Both companies indicated that no projects were affected by the merger and that the research and development (R&D) budgets remained intact. This is good news for the continued development of innovative product offerings and delivery models so as to make-the-market, not just be a part-of-it. It also helps to explain how Dell anticipates $4B in synergies from the merger from day one (unrelated to any potential lay-offs, etc).

However, it’s curious that the merger will result in two companies (Dell Technologies and Dell EMC).  Other technology companies have tried similar approaches, for example HP, but creating separate entities is a bit puzzling if true synergies are to be realized. While it’s important to maintain the branding of well-established products (at least in the beginning), a combined branding would make more sense in the future rather than distinct naming conventions.

Corporate Cultures

While Michael Dell insists that the corporate cultures of the two companies are quite similar, he cited only ‘customer focus’ as the basis for such a statement. It’s easy to be skeptical.  Just because both companies may have the same goal in mind doesn’t mean their approaches to attaining that goal make them similar. In fact, in some ways they seem like night-and-day, most notably in the area of Go-To-Market (GTM) strategy (sales and marketing, promotions, and the channel). For example, EMC’s marketing approach is more aggressive than Dell’s, and Dell has historically taken an incremental approach to the channel compared to that of EMC. Nonetheless, the combined company expects the new, single channel to go live in February 2017. It should be interesting to see which approach is adopted.


  • Neuralytix advises Dell EMC to continue to focus on software-defined solutions and open-source. Coupled with a larger channel presence and an assertive single GTM strategy, Neuralytix expects to see continued, even accelerated, innovation and market-making strides well into the future.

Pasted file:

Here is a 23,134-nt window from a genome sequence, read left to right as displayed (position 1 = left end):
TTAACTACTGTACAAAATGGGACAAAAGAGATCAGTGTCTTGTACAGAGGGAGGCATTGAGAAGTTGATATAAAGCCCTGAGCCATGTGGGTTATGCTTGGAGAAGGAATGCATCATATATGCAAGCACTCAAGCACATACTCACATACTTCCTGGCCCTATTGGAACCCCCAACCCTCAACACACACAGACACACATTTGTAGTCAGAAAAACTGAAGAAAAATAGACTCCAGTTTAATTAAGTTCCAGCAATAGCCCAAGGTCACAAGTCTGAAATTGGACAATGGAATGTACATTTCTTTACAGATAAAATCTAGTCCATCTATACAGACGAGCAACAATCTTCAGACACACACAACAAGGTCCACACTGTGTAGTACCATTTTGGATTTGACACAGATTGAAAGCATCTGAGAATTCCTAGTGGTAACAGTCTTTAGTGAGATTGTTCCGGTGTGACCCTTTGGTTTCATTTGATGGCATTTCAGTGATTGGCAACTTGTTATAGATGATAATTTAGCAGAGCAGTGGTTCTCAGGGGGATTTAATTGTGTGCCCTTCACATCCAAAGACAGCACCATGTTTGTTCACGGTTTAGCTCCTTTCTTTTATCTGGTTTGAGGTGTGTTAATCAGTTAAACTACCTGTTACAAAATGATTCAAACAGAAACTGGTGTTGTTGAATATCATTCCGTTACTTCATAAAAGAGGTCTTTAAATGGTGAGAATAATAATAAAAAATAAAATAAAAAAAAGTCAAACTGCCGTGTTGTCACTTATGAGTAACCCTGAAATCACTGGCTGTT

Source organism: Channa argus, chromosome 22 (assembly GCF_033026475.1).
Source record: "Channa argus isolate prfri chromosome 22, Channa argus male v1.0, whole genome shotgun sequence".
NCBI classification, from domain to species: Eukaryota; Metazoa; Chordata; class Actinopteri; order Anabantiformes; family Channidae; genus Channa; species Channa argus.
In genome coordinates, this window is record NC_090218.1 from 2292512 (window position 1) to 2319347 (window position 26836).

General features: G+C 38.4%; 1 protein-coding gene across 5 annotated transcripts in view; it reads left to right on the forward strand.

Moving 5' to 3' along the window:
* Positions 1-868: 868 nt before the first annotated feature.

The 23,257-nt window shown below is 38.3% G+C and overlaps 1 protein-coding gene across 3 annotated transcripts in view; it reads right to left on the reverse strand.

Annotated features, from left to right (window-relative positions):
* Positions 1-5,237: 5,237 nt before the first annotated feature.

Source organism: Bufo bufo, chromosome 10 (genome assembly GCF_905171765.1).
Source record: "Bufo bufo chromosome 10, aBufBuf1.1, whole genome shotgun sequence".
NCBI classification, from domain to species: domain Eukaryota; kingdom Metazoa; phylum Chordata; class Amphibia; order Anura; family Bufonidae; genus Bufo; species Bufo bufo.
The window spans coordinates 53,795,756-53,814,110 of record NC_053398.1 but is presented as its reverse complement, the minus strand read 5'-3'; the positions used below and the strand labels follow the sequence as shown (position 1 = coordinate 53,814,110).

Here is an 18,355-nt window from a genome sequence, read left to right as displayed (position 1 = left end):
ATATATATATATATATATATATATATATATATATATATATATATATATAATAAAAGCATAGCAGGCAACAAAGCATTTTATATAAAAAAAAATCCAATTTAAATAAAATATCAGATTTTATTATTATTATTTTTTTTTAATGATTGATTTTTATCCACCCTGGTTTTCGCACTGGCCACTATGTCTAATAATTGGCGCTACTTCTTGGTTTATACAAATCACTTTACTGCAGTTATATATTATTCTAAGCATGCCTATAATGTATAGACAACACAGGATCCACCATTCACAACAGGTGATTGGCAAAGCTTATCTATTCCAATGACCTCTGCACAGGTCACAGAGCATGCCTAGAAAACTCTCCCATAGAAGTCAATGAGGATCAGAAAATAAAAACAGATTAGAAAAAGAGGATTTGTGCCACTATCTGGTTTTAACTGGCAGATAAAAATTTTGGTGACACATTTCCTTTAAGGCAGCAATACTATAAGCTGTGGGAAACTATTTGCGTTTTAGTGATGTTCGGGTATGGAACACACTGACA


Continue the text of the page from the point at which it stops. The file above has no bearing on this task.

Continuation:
• Dell would be wise to maintain a strong relationship with Joe Tucci (at least for the first year), similar to how it handled its acquisition of Compellent a number of years ago. This would help to smooth the transition, which is the epitome of business continuity. Mr. Tucci expressed that he does not have an official role in the new company at this point in time.
  • Retain and re-assign as many employees as possible. While the combined company will have its own corporate culture that develops over time, existing employees are better-placed to act with agility and flexibility, because they know the inner-workings of their respective companies. Therefore, their knowledge should be extrapolated to new areas (not wasted). If vendors can take the time to train external channel partners and the customers who purchase their products, then they can “show some love” to their own internal folks by re-training them.


Despite the anomalies described above, there is minimal overlap in the product offerings and channels, which will appeal to different segments of the market and afford the merged companies the ability to address the needs of growing businesses without gaps in their portfolios. Their customers can grow along with this merged entity. This will likely contribute to the synergies (mentioned above) derived from scale, not workforce reductions. If the merged organization is able to seamlessly integrate the various components successfully, customers are likely to reap the benefits from an innovative and expanded portfolio of offerings.



  • While the closing date of summer 2016 is anticipated, additional regulatory approval required for China is still pending and is expected shortly.

Related Research

EMC World 2016 – Day 1 (Neuralytix, May 2016)

EMC World 2016 – Day 2 (Neuralytix, May 2016)

EMC World 2016 – Day 3 (Neuralytix, May 2016)

EMC MyService360 – A Simplified Approach to Customer Support & Service (Neuralytix, May 2016)

EMC World 2016 Product Announcement Analysis (Neuralytix, May 2016)

Dell EMC: Channeling Success (Neuralytix, June 2016)